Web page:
How reliant is Preston on foreign workers

New figures reveal just how many key workers come from overseas

Tuesday, 20th October 2020, 12:30 pm
Nine per cent of Preston's 26,200 total key workers are foreign

Office for National Statistics figures reveal that out of 6,600 non-British workers estimated to be in employment in Preston, 2,300 were working in key roles between 2017-19.

That is nine per cent of the 26,200 total key workers in Preston.

The figures do not include those born outside the UK who later became British citizens.

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The GMB union has warned that the Government’s points-based immigration system, which is due to be introduced in January, could leave the UK desperately short of key workers.

According to researchers at Oxford University, many key workers will not qualify for a work visa.

Key workers are employed in sectors deemed essential by the Government, such as health and social care, education, food production, transport and other public services.

The Home Office says the planned post-Brexit immigration is a fairer scheme to attract people with the skills needed in the country.

But GMB has warned that many migrant workers have already left the UK.

Rehana Azam, GMB National Secretary, said: "Health and social care, for example, rely heavily on workers from abroad. We have huge numbers of vacancies and the current workforce is already under incredible pressure.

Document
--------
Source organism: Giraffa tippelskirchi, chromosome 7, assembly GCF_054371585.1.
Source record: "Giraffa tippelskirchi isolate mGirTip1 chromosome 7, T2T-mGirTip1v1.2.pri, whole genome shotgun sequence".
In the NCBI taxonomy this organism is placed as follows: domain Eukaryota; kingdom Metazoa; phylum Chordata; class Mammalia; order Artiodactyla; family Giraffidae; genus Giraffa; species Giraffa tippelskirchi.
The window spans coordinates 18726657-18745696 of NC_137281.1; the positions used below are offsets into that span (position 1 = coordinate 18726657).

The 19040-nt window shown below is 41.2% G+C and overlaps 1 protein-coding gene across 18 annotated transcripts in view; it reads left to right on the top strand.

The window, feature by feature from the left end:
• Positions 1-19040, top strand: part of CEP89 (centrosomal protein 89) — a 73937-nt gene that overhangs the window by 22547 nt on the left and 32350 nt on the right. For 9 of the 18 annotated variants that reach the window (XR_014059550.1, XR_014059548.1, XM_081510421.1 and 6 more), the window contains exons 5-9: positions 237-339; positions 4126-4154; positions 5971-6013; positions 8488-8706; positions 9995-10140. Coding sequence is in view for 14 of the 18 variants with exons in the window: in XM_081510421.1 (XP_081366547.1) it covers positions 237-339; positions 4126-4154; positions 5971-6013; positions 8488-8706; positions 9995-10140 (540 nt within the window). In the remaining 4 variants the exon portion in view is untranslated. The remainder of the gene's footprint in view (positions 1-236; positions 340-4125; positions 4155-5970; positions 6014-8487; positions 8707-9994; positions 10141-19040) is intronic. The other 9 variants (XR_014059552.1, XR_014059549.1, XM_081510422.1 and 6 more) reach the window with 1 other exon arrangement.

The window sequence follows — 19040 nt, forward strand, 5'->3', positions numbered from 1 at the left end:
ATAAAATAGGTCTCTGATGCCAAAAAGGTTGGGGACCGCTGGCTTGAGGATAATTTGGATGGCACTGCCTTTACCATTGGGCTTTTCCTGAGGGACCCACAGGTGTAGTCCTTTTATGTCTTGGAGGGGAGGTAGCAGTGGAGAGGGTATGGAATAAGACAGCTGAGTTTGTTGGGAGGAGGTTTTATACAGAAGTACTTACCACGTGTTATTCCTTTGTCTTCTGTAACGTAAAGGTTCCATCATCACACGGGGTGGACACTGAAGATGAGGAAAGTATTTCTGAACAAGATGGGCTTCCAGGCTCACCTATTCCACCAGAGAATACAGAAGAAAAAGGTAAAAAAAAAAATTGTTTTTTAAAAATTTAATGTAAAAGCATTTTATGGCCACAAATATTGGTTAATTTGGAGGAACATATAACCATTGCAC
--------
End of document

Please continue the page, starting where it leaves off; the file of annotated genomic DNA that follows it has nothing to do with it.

"Meanwhile, the immigration bill doesn't even reference key workers and has capped salaries of workers to such an extent the care workers we desperately need won't earn enough to meet the threshold.

"Unless it undergoes radical reform, the immigration bill in its current guise will leave the UK desperately short of key workers."

Across the UK about 10% of the 10.5 million key workers are non-British.

Mariña Fernández-Reino, Senior Researcher at The Migration Observatory, said that while some key roles are included in the Government’s shortage occupation list, high costs and bureaucracy may make the UK less attractive for EU workers.

She added: “A large share of key workers will not qualify for a work visa in the new immigration policy; this includes, for example, social care workers or factory workers in food manufacturing, which are considered low-skilled and hence do not qualify for a work visa.

“In the short term, there might be some shortages in specific sectors because it will be more difficult for employers to hire EU workers."

A spokesman for the Home Office said: “The Government is committed to delivering a firmer, fairer, points-based immigration system, based on the skills people have and not where they come from.

“We have removed the Resident Labour Market Test to make it easier for employers to sponsor workers and suspended the cap on skilled migrants.

“We are also introducing special schemes to enable more scientists, academics, investors, entrepreneurs, and health and care workers to come to the UK easily, so that we can work with sectors to fill roles quickly where shortages may occur."